Many businesses operate via a company and then are unsure what to do with it once the business is sold or ceases to trade.
A company is a separate legal entity and as such it continues to exist until it is removed from the Companies Register. Unless the Inland Revenue Department (IRD) has been notified that the company is non-active, the company will be required to file an income tax return each year, until it is removed from the Companies Register.
So if you no longer need your company because it has ceased to trade, what options do you have?
If you have other companies that are still trading, you may want to consider an amalgamation. Under an amalgamation, the assets and liabilities of one or more companies (amalgamating companies) are “transferred” to either a new company or an existing one that will carry on trading (amalgamated company). Amalgamations can be advantageous when there are losses in the non-trading company as subject to certain conditions being satisfied these may be able to be transferred to the amalgamated company. Once the amalgamation is complete, the amalgamating companies cease to exist.
If you fail to file the Companies Office annual return, the Registrar of Companies will commence proceedings to have the company removed from the Register. Where the company still has any assets, these assets will transfer to the Crown on removal from the Companies Register. Under this option, if the company has any capital gains, they will not be able to be distributed tax free to the shareholders (unless the company is a qualifying company). Where a company is struck off, it is relatively simple to have the company restored to the Register, should a creditor wish to take action against the company.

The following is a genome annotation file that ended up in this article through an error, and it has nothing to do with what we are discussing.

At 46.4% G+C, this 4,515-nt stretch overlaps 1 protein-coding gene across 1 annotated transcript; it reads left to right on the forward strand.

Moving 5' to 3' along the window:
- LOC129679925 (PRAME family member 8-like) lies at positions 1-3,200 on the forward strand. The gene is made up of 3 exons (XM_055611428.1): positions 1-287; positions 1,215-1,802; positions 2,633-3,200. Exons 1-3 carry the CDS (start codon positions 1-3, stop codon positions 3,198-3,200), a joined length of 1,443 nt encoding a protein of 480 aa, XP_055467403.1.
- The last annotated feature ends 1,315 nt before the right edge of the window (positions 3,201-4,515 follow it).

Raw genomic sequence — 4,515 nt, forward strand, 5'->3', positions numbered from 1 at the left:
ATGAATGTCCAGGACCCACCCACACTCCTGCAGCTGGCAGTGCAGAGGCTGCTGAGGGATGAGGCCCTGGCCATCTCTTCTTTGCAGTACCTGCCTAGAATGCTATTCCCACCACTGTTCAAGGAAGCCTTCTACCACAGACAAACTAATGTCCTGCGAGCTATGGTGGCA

Once the company has ceased to trade and has settled all its liabilities and distributed all its assets, the shareholders can resolve to have the company removed from the Companies Register. To do this, the company must first obtain approval from the IRD, then make an application to the Companies Office to have the company removed from the Register. The Companies Office will undertake all the necessary advertising to ensure that there are no creditors which might object to the company being removed.
A liquidation is often the most costly method for having a company removed from the Companies Register. A liquidator must be appointed and it is their responsibility to dispose of all the company’s assets and pay any outstanding liabilities. Once this is done, the liquidator will apply to the Companies Office to have the company removed from the Companies Register on the grounds that the company has ceased to trade and all known creditors have been paid.
Each of the four options listed above has its own advantages and disadvantages. Please contact us if you wish to discuss winding up your company.
The material and contents provided in this publication are informative in nature only. It is not intended to be advice and you should not act specifically on the basis of this information alone. If expert assistance is required, please contact us.